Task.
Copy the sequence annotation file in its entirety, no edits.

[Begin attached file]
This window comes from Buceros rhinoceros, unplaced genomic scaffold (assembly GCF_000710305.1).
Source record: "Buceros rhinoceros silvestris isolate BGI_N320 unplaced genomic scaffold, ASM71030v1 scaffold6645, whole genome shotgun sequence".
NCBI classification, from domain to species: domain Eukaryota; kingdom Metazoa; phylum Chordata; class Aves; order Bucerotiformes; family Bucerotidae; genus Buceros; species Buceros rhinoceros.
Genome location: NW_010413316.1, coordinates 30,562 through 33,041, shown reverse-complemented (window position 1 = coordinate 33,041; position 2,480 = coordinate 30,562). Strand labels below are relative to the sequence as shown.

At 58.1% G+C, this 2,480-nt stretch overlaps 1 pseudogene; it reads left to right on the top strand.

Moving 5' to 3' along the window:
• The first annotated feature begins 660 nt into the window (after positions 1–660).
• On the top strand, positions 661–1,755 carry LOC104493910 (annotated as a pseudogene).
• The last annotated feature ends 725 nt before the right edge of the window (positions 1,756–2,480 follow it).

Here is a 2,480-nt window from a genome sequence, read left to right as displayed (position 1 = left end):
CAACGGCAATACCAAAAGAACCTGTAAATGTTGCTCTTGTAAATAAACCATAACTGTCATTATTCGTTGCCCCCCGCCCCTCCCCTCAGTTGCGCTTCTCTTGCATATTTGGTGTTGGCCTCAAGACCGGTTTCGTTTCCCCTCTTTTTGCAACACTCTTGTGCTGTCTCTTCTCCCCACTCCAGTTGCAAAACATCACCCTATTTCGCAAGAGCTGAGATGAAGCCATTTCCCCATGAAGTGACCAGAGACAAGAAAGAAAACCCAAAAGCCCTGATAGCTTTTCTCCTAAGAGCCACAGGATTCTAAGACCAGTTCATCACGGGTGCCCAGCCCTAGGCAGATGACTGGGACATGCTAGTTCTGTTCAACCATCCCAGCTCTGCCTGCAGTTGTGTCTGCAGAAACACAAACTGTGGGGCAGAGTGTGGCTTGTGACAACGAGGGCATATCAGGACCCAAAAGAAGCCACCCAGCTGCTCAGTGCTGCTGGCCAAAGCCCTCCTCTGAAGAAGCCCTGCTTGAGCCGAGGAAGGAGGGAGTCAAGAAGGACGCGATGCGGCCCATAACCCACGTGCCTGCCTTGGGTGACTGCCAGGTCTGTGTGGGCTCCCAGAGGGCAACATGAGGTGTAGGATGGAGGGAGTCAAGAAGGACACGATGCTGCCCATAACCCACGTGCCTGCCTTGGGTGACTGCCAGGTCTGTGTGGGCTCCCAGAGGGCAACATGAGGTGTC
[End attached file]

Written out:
This window comes from Buceros rhinoceros, unplaced genomic scaffold (assembly GCF_000710305.1).
Source record: "Buceros rhinoceros silvestris isolate BGI_N320 unplaced genomic scaffold, ASM71030v1 scaffold6645, whole genome shotgun sequence".
NCBI classification, from domain to species: domain Eukaryota; kingdom Metazoa; phylum Chordata; class Aves; order Bucerotiformes; family Bucerotidae; genus Buceros; species Buceros rhinoceros.
Genome location: NW_010413316.1, coordinates 30,562 through 33,041, shown reverse-complemented (window position 1 = coordinate 33,041; position 2,480 = coordinate 30,562). Strand labels below are relative to the sequence as shown.

At 58.1% G+C, this 2,480-nt stretch overlaps 1 pseudogene; it reads left to right on the top strand.

Moving 5' to 3' along the window:
• The first annotated feature begins 660 nt into the window (after positions 1–660).
• On the top strand, positions 661–1,755 carry LOC104493910 (annotated as a pseudogene).
• The last annotated feature ends 725 nt before the right edge of the window (positions 1,756–2,480 follow it).

Here is a 2,480-nt window from a genome sequence, read left to right as displayed (position 1 = left end):
CAACGGCAATACCAAAAGAACCTGTAAATGTTGCTCTTGTAAATAAACCATAACTGTCATTATTCGTTGCCCCCCGCCCCTCCCCTCAGTTGCGCTTCTCTTGCATATTTGGTGTTGGCCTCAAGACCGGTTTCGTTTCCCCTCTTTTTGCAACACTCTTGTGCTGTCTCTTCTCCCCACTCCAGTTGCAAAACATCACCCTATTTCGCAAGAGCTGAGATGAAGCCATTTCCCCATGAAGTGACCAGAGACAAGAAAGAAAACCCAAAAGCCCTGATAGCTTTTCTCCTAAGAGCCACAGGATTCTAAGACCAGTTCATCACGGGTGCCCAGCCCTAGGCAGATGACTGGGACATGCTAGTTCTGTTCAACCATCCCAGCTCTGCCTGCAGTTGTGTCTGCAGAAACACAAACTGTGGGGCAGAGTGTGGCTTGTGACAACGAGGGCATATCAGGACCCAAAAGAAGCCACCCAGCTGCTCAGTGCTGCTGGCCAAAGCCCTCCTCTGAAGAAGCCCTGCTTGAGCCGAGGAAGGAGGGAGTCAAGAAGGACGCGATGCGGCCCATAACCCACGTGCCTGCCTTGGGTGACTGCCAGGTCTGTGTGGGCTCCCAGAGGGCAACATGAGGTGTAGGATGGAGGGAGTCAAGAAGGACACGATGCTGCCCATAACCCACGTGCCTGCCTTGGGTGACTGCCAGGTCTGTGTGGGCTCCCAGAGGGCAACATGAGGTGTC